Hey Siri, write me a generic thriller
Film Twitter has been abuzz recently over speculation about what films generated completely by artificial intelligence might someday look like. And I think the answer is that it would look something like Ghosted: cookie-cutter to the point of brain rot, soulless, heartless, and altogether lacking artistry. It isn’t broken in the sense of any of its narrative or production components not mechanically fitting together. But somehow, broken would have felt better. It would have implied that a human tried and failed to make something. Or maybe a human was lazy and didn’t try to make something. Either way a human was involved, and I cannot, with high confidence, say that about Ghosted.
As an action-based romantic comedy, Ghosted sticks us with two attractive people and expects us to fill in the gaps. Cole (Chris Evans) works at a farmers market-style stand that sells houseplants. He is single and has a long history of growing clingy to new girlfriends too quickly. One day, his shop is visited by Sadie (Ana de Armas). She is a working professional whose job requires frequent travel. She recently lost a coworker and is looking for something to fill the void. Her boss suggests a houseplant, so she approaches Cole’s stand. He tries to sell her a plant, but the pair end up arguing over whether she is flaky for not having time to water a plant or he is just being judgmental. I know I make this setup sound inane; trust me it’s worse than it sounds.
The movie intends for their dialogue to be sexually charged bickering, which we know because surrounding characters frequently repeat the line: “Wow, you two should get a room.” As if these characters (and, I assume, the writers) are still in 10th grade. I’m not even paraphrasing. That’s the line they actually use, over and over.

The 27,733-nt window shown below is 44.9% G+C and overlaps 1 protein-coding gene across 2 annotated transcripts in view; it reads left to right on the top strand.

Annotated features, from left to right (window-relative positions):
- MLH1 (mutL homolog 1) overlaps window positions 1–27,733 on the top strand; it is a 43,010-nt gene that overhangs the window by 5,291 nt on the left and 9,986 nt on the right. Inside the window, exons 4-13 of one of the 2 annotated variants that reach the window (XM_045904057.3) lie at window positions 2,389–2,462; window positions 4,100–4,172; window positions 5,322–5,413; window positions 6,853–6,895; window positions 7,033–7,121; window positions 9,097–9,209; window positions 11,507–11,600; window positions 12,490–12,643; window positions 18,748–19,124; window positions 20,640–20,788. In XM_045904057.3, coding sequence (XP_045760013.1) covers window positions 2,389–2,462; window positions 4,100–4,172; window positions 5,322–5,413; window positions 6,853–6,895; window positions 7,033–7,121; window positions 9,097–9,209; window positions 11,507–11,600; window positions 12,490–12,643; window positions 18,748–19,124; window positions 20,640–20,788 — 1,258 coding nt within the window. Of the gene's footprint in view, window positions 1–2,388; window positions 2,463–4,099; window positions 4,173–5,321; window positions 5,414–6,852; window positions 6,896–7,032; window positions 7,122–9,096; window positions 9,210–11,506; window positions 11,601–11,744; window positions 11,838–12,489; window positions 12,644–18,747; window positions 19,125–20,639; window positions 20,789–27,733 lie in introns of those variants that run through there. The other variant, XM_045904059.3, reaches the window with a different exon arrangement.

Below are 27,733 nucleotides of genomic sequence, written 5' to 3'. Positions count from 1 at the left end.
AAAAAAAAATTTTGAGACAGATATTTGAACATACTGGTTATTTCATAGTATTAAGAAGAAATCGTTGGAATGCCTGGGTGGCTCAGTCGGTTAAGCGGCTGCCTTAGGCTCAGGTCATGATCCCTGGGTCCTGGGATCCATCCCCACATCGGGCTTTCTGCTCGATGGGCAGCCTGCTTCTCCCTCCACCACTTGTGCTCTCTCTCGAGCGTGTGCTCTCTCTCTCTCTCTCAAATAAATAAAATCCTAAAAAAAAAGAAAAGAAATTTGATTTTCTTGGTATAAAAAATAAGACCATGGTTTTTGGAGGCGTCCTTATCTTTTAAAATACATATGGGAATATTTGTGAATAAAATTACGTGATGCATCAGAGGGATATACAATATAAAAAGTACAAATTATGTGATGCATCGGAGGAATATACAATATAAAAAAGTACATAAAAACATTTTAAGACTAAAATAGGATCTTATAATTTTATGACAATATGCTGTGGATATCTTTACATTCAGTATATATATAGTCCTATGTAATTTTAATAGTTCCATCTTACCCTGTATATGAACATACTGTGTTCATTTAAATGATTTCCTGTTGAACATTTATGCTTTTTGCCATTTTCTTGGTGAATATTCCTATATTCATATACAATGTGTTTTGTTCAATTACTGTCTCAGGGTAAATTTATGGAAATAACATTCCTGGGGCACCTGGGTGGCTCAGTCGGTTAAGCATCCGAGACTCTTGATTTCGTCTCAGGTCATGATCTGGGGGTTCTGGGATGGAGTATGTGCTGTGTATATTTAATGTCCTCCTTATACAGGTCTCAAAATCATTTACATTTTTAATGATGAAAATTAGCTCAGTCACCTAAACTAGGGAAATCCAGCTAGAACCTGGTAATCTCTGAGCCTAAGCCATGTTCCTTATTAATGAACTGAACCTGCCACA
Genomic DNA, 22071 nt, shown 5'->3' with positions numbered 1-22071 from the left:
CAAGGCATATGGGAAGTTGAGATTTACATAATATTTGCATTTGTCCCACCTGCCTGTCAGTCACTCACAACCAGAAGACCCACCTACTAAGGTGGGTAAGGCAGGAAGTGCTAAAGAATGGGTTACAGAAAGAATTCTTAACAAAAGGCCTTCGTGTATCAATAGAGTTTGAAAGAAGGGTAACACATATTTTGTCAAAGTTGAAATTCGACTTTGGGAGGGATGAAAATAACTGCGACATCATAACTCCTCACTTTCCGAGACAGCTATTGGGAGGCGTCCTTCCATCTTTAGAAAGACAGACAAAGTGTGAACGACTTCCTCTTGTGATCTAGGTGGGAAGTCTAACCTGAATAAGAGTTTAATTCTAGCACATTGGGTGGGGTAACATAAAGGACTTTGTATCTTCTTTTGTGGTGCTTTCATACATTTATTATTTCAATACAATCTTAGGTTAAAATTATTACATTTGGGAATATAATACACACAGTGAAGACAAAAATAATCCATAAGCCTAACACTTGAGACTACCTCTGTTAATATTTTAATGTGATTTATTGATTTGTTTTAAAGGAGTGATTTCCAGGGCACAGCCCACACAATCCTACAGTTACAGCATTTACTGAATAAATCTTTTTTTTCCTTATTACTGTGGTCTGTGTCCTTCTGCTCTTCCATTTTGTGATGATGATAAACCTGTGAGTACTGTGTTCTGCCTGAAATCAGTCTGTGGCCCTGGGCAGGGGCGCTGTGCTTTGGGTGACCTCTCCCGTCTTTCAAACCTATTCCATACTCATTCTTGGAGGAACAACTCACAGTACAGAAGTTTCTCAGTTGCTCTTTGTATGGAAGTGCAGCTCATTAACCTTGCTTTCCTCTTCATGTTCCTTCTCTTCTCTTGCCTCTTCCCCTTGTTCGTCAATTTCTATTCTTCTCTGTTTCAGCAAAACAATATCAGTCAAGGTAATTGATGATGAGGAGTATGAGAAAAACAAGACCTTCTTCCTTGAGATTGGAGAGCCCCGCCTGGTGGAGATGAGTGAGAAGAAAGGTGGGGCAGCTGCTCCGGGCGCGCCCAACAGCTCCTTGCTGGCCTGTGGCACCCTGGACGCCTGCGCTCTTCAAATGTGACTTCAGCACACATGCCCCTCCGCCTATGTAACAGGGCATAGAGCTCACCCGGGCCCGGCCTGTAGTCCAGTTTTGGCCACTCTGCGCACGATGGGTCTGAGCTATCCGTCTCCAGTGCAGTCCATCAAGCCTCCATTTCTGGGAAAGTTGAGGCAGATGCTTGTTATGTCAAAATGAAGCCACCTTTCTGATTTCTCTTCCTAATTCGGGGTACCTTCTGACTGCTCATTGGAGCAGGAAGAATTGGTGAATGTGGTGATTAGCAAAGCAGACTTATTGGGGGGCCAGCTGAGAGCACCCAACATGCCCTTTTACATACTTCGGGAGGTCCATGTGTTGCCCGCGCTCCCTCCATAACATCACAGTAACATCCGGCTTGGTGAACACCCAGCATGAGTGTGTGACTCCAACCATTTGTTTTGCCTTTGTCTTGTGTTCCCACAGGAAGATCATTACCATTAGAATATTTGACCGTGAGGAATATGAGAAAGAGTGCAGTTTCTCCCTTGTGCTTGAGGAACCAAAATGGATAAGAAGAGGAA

But what is actually missing from this first-act setup and every subsequent scene is the chemistry itself. Armas and Evans are as comfortable as a pair of wet socks. We know from Knives Out that these two are compatible onscreen together, so I have no explanation as to why they are so frigid here.
Despite their initial friction, the two end up going out and sleeping together. And when the immediately-clingy Cole tries to chase Sadie down on one of her trips as a grand romantic gesture, we learn that Sadie refers to her job in cryptic remarks because she’s a spy on the verge of completing a major mission. Cole gets mistaken as a secret agent, action-comedy-romance misunderstandings ensue, dogshit North by Northwest knockoff, et cetera.
It’s got the ingredients of a farcical fun time, but none of the goods. They bumble through one set piece after another, none of which are particularly bad but all of which are numbingly generic. The entire movie is flat and over-lit and as visually dull as an episode of sitcom. The needle drops are tacky: The worst offender is a 5-second Beatles cue of “Taxman,” a song already specifically name-dropped in the script, that probably cost well into the six figures to license.
Adrien Brody appears as the movie’s villain, and he’s the only here who seems to be having fun. I even almost like his scenes. There’s some prickly fun seeing Brody against type as a big boss villain. The rest of the bad guys are bland bullet sponges, and there’s a whole lot of cliche “mission gone south” spy plot to get us to the final showdown, but Brody delivers well enough.
As a comedy, it’s pretty rough, too. I smiled a few times but didn’t laugh once. A few of the setup-payoff quips are fun, but still feel so forced thanks to the lack of chemistry between Evans and de Armas. Frankly, a checked-in cast would have made everything seem a little less bad.
I remarked in my review of Your Place or Mine that it was the most a movie has felt like content: “the art of cinema … systematically devalued, sidelined, demeaned, and reduced to its lowest common denominator,” to quote Martin Scorsese. But Ghosted’s ChatGPT-ass husk takes the Uncanny Valley Championship Belt